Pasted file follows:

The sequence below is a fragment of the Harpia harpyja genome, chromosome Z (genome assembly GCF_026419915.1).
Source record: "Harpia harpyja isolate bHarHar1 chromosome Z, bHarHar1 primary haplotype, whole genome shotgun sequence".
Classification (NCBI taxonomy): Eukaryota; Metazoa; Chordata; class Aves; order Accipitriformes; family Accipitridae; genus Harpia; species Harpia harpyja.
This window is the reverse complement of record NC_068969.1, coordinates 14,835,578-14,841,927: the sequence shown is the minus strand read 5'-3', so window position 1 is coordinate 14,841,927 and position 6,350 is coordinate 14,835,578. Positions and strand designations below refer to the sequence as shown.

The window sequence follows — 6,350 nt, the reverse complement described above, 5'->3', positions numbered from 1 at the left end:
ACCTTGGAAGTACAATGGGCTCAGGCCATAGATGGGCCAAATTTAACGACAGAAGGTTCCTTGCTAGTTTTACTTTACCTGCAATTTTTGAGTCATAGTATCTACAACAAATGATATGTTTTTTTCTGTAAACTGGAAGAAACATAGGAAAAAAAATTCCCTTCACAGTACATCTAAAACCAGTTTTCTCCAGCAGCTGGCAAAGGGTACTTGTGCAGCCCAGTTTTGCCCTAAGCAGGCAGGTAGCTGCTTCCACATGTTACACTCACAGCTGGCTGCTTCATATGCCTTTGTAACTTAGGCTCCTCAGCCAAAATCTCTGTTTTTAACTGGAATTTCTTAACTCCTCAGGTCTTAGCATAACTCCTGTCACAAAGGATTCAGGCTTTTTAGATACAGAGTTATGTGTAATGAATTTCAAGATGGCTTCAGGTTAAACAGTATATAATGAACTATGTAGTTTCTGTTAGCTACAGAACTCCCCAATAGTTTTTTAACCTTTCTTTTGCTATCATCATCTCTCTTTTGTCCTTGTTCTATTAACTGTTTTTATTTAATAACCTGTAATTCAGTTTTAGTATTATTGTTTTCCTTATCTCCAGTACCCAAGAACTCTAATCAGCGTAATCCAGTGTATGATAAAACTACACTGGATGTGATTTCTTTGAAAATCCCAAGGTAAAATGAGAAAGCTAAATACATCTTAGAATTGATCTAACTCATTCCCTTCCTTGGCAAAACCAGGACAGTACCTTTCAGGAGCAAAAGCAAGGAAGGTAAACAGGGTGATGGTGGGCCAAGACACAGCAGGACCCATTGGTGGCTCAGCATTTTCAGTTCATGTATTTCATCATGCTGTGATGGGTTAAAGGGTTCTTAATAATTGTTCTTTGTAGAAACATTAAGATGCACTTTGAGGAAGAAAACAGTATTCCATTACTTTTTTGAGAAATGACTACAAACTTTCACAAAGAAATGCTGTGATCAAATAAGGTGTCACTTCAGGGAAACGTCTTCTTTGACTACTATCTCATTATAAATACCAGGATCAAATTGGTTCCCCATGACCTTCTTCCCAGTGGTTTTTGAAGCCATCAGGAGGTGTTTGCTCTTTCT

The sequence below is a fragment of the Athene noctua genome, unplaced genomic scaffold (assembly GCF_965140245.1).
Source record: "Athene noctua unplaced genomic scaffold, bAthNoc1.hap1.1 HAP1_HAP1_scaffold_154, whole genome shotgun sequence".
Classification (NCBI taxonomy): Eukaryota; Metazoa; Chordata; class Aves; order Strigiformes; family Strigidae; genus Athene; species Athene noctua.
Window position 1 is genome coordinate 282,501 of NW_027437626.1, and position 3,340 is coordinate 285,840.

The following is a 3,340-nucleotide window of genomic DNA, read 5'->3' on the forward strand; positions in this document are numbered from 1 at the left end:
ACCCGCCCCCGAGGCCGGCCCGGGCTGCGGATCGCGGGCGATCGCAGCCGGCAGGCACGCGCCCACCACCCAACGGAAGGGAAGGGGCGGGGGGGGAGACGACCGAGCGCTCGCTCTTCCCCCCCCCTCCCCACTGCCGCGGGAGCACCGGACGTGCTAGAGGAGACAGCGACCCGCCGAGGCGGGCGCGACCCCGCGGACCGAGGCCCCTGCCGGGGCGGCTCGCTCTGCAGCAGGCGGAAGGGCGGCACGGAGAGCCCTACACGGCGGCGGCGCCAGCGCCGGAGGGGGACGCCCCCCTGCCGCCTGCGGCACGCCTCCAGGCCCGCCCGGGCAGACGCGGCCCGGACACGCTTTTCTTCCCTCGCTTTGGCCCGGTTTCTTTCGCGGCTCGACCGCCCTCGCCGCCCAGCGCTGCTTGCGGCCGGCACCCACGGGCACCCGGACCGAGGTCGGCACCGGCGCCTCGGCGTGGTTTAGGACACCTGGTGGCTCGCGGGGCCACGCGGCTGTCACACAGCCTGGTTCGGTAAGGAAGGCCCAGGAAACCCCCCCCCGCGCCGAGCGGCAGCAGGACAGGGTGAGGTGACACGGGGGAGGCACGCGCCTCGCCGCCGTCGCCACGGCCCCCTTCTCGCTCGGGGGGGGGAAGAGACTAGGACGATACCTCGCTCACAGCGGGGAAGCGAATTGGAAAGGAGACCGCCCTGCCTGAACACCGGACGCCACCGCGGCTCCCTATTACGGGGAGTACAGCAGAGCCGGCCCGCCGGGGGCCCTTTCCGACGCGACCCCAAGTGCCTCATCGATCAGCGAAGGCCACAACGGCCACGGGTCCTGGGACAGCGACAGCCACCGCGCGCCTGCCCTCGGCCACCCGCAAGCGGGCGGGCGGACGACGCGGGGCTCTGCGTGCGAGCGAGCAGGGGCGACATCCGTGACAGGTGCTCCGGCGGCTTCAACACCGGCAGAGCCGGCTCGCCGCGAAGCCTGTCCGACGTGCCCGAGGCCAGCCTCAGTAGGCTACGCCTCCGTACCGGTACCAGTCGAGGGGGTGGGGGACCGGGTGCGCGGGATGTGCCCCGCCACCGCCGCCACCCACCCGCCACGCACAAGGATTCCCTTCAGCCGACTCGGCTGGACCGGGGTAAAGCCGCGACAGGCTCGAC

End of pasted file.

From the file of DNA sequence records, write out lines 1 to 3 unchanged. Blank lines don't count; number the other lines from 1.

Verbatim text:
The sequence below is a fragment of the Harpia harpyja genome, chromosome Z (genome assembly GCF_026419915.1).
Source record: "Harpia harpyja isolate bHarHar1 chromosome Z, bHarHar1 primary haplotype, whole genome shotgun sequence".
Classification (NCBI taxonomy): Eukaryota; Metazoa; Chordata; class Aves; order Accipitriformes; family Accipitridae; genus Harpia; species Harpia harpyja.